I came to the 90’s action party late.
Sure, I watched a few Arnie movies as a kid, but those were the blatantly child-friendly movies. I’m talking Kindergarten Cop and Jingle All The Way, fun romps to be sure, but nothing to prepare me for the awakening I had last year.
It all began when John convinced me to watch his favourite films from the 90’s (and a few from the 80’s). I decided to indulge my husband’s nostalgia. How was I to know it would end in an movie obsession that would leave me with a classic-action-movie-sized hole, never to be filled? I’ve had a hard time identifying what it is about these action movies that is still so appealing, so I thought I’d write a post trying to figure it out.
They’re Intensely Optimistic
I recently watched Sicario. It was an intense action (/crime/thriller) flick that follows the story of Kate Macer “an idealistic FBI agent [who] is enlisted by a government task force to aid in the escalating war against drugs at the border area between the U.S. and Mexico”. While it was certainly a thought-provoking and well-executed film, it was also reeeaaaalllllllllyyy depressing.
Have you ever noticed that? Some of the “best” films out there also happen to be the ones that leave you feeling like you’ve been punched in the gut. Perhaps it’s the gritty realism of contemporary films that sets them apart from previous action films, but that realism also prevents them from being a true escape from real-world troubles.
If you go back and watch almost any 90’s action movie you can go into it knowing your protagonist won’t come out of his adventure emotionally scarred. Instead, you know he’ll just rampage across your screen, kicking butt and taking names.
The Good Guys are Good. The Bad Guys are Bad.
In the 80’s and 90’s, the good guy would always win, often in over-the-top ways that defied the laws of physics. Then the new millennium brought more and more self-aware action films, where loved ones could die along the way and the antagonists actually had legitimate backstories.
Action films today have to be conscious of what came before them. It’s just not advisable to ask your audience to take one-dimensional characters seriously anymore – even though the Expendables and Transformers franchises keeps on trying.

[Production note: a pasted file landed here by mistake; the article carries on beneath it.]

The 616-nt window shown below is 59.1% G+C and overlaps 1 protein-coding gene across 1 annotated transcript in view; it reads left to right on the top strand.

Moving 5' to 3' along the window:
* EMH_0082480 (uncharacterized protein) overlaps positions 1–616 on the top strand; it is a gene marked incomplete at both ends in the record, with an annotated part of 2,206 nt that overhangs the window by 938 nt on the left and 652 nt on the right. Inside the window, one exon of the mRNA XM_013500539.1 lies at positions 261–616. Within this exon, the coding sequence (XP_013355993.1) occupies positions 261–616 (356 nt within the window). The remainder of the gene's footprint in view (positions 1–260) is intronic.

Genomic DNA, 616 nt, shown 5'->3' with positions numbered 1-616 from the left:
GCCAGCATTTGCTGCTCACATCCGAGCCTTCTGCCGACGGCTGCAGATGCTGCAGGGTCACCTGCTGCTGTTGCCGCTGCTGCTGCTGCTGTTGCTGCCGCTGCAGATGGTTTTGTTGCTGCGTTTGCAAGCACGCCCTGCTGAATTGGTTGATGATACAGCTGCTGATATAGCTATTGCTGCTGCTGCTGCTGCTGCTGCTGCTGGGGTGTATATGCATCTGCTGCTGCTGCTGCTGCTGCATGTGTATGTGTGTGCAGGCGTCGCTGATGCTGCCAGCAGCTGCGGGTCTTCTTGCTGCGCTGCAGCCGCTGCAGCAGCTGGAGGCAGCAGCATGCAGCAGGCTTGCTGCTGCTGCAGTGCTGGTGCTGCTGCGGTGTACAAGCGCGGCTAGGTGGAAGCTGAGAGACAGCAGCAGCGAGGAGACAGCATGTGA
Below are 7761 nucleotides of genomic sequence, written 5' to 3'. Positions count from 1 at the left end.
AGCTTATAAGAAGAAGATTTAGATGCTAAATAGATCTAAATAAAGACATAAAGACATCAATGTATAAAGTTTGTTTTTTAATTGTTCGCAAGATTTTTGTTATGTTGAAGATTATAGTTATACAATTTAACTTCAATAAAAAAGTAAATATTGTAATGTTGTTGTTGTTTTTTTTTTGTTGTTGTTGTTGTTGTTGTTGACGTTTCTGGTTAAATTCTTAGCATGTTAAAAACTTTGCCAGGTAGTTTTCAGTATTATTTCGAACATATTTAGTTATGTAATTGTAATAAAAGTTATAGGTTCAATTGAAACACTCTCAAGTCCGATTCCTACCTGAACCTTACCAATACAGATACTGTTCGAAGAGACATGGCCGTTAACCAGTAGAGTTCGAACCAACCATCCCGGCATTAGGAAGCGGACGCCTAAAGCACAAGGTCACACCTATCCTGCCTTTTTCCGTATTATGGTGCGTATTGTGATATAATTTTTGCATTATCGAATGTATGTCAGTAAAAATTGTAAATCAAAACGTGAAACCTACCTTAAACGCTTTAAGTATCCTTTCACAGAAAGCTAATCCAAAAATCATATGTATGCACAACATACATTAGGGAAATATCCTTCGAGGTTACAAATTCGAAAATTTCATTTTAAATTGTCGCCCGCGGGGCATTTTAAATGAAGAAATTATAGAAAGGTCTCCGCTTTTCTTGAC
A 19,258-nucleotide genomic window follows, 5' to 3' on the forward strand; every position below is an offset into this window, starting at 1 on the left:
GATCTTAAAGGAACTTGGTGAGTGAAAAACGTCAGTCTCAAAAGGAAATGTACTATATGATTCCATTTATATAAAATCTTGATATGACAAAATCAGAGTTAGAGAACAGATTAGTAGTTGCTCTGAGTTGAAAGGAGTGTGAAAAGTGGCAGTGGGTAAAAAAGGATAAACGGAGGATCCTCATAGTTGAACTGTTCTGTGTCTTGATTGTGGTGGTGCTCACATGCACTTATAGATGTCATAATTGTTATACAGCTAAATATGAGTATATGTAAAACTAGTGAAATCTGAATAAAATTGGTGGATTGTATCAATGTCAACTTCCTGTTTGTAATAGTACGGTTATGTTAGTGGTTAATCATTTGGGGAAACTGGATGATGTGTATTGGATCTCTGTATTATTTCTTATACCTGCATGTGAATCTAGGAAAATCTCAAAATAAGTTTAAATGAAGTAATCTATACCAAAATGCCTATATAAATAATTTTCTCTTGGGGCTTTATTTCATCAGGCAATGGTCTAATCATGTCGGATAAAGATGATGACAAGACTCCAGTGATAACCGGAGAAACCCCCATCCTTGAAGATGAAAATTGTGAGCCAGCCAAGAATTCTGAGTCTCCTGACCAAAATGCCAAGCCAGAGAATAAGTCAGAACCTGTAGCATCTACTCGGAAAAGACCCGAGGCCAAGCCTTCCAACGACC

Even the superhero genre, which was able to hold onto the good guy/bad guy dichotomy a fair bit longer than other action films, is beginning to change. This year Deadpool killed it at the box office, which will probably prompt a new wave of self-aware and sarcastic superhero films.
They Offer a Wide Array of Ridiculous One-Liners
There are few times I’ve laugh harder than when I hear a line like this,
The puns are my favourite, but I thoroughly enjoy any one-liner that is both epic and ridiculous at the same time.
Yet somehow, I just don’t enjoy this type of humour when it shows up in contemporary action films. I have a deep and burning hatred for the Transformers franchise, for example, despite their use of one-liners
Although, in all honesty, my hatred for this franchise might be a result of Bay’s use of women as sex props, rather than his use of one-liners.
They Allow You to Vicariously Enjoy Being a Badass
Maybe it’s because I’m watching these movies as an adult and not a more impressionable little girl. Maybe it’s because I’ve always imagined myself as an amazing fighter in my head. But as I’ve gone back and watched these movies I’ve (almost) never envisioned myself as the female side-kick. Instead, I imagined myself as the (primarily) male protagonist, mowing down henchman after henchman with little effort.
I’m not saying I want to bring back the action movie style of the 90’s. I actually really appreciate how film has evolved to reflect back on itself in a critical way. However, some days I just want to imagine myself as an unstoppable hero, someone who can save the day while still having fun. I’d like to introduce my kids to that imaginary world too, preferably before the more thought-provoking and gritty world of Neo and Jason Bourne.